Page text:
Faurecia expects return to profitability in second half

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PARIS – The French component maker Faurecia said it expects to return to profit and cash generation in the second half of the year helped by cost controls after reporting a first-half operating loss due to the COVID-19 crisis.

Faurecia targets sales of around 7.6 billion euros ($8.89 billion), an operating margin of around 4.5 percent of sales and net cash flow of around 600 million euros for the second half of the year, the company said in a statement.

CEO Patrick Koller also told BFM business radio that the company had good visibility over the third quarter but that there were more uncertainties regarding the fourth quarter.

The company reported a first-half operating loss of 114 million euros ($134 million), which included a 20 million euro one-off charge related to the coronavirus crisis. Like-for-like sales fell 35 percent.

“In the medium term, our focus on key priorities in the new post-COVID-19 market environment gives us confidence in our ability to achieve our profitability and cash generation ambition for 2022,” Koller said in the statement.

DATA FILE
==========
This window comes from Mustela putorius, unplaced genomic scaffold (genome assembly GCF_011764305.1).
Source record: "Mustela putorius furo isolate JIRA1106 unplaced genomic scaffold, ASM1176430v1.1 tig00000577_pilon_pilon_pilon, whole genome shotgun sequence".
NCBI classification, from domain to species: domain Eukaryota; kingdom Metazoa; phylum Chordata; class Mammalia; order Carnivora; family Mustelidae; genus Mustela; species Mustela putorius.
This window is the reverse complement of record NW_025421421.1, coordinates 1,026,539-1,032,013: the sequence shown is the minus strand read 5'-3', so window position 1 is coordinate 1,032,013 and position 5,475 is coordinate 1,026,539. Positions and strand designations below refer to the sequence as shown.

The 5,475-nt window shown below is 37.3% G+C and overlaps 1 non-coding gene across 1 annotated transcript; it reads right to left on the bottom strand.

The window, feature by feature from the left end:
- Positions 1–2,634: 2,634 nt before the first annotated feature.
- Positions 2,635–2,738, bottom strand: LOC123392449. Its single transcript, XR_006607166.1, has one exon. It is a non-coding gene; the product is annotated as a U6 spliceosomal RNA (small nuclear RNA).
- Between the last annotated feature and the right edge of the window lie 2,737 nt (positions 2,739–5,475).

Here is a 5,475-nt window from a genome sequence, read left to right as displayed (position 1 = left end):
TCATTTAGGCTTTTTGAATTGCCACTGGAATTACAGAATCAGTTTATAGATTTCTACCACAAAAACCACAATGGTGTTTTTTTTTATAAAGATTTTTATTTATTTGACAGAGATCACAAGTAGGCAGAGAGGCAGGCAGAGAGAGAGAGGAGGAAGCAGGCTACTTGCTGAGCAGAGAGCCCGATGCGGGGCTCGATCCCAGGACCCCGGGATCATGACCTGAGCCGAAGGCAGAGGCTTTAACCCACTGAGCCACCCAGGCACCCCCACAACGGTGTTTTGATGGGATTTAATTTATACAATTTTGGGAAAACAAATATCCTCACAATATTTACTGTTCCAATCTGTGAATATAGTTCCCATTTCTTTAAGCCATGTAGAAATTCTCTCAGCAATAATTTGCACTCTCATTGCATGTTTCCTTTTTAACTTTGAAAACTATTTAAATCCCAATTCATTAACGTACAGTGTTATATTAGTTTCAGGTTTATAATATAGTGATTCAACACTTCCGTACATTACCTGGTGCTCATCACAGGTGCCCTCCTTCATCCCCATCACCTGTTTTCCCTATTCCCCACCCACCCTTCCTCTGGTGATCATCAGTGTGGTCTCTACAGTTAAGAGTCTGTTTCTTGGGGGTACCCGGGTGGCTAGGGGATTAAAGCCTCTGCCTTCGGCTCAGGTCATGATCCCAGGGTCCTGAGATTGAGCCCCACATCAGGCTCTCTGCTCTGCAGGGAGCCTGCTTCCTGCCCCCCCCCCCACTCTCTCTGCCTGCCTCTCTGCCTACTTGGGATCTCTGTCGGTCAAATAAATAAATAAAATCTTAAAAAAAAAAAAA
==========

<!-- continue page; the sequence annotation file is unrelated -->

Those 2022 targets include an operating margin of 8 percent of sales and net cash flow of 4 percent of sales, with sales above 18.5 billion euros. 

Faurecia said it was able to realize savings of 536 million euros in the first half, through reducing R&D net expenses, “flexibilization” of labor and manufacturing costs, and controlling back-office expenses, to partly offset the 1.3 billion sales decline due to the coronavirus crisis.

Faurecia ranks No. 9 on the Automotive News list of the top 100 global suppliers, with worldwide sales to automakers of $19.9 billion in 2019.

Faurecia also provided details on how sales were affected regionally by the coronavirus crisis. 

European sales fell by 33 percent in the first half to 3.03 billion euros; North American sales fell by 36 percent to 1.48 billion euros; Asian sales fell by 14 percent to 1.48 billion euros.

By business group, seating sales were down 38 percent to 2.23 billion euros; interiors fell by 30 percent to 1.9 billion euros; and clean mobility, including emissions treatments and fuel systems, were also down 30 percent to 1.65 billion euros.

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Saurabh Shukla

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